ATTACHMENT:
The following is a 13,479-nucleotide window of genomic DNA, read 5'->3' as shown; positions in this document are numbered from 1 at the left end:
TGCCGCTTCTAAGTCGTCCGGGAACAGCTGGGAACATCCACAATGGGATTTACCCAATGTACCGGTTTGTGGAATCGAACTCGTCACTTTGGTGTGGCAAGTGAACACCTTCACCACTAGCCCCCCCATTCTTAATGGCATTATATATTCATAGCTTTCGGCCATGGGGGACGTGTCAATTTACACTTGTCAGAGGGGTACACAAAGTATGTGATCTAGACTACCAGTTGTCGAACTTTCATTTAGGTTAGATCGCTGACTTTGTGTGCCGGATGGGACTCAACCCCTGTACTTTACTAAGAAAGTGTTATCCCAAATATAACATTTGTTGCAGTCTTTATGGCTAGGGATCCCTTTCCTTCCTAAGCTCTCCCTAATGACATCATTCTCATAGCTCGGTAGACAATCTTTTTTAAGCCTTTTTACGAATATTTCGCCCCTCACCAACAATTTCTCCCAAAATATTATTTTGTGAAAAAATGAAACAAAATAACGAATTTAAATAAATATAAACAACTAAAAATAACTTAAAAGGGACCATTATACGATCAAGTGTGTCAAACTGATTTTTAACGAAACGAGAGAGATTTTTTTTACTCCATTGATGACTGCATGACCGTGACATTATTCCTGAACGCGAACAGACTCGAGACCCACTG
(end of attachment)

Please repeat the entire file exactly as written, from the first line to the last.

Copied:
The following is a 13,479-nucleotide window of genomic DNA, read 5'->3' as shown; positions in this document are numbered from 1 at the left end:
TGCCGCTTCTAAGTCGTCCGGGAACAGCTGGGAACATCCACAATGGGATTTACCCAATGTACCGGTTTGTGGAATCGAACTCGTCACTTTGGTGTGGCAAGTGAACACCTTCACCACTAGCCCCCCCATTCTTAATGGCATTATATATTCATAGCTTTCGGCCATGGGGGACGTGTCAATTTACACTTGTCAGAGGGGTACACAAAGTATGTGATCTAGACTACCAGTTGTCGAACTTTCATTTAGGTTAGATCGCTGACTTTGTGTGCCGGATGGGACTCAACCCCTGTACTTTACTAAGAAAGTGTTATCCCAAATATAACATTTGTTGCAGTCTTTATGGCTAGGGATCCCTTTCCTTCCTAAGCTCTCCCTAATGACATCATTCTCATAGCTCGGTAGACAATCTTTTTTAAGCCTTTTTACGAATATTTCGCCCCTCACCAACAATTTCTCCCAAAATATTATTTTGTGAAAAAATGAAACAAAATAACGAATTTAAATAAATATAAACAACTAAAAATAACTTAAAAGGGACCATTATACGATCAAGTGTGTCAAACTGATTTTTAACGAAACGAGAGAGATTTTTTTTACTCCATTGATGACTGCATGACCGTGACATTATTCCTGAACGCGAACAGACTCGAGACCCACTG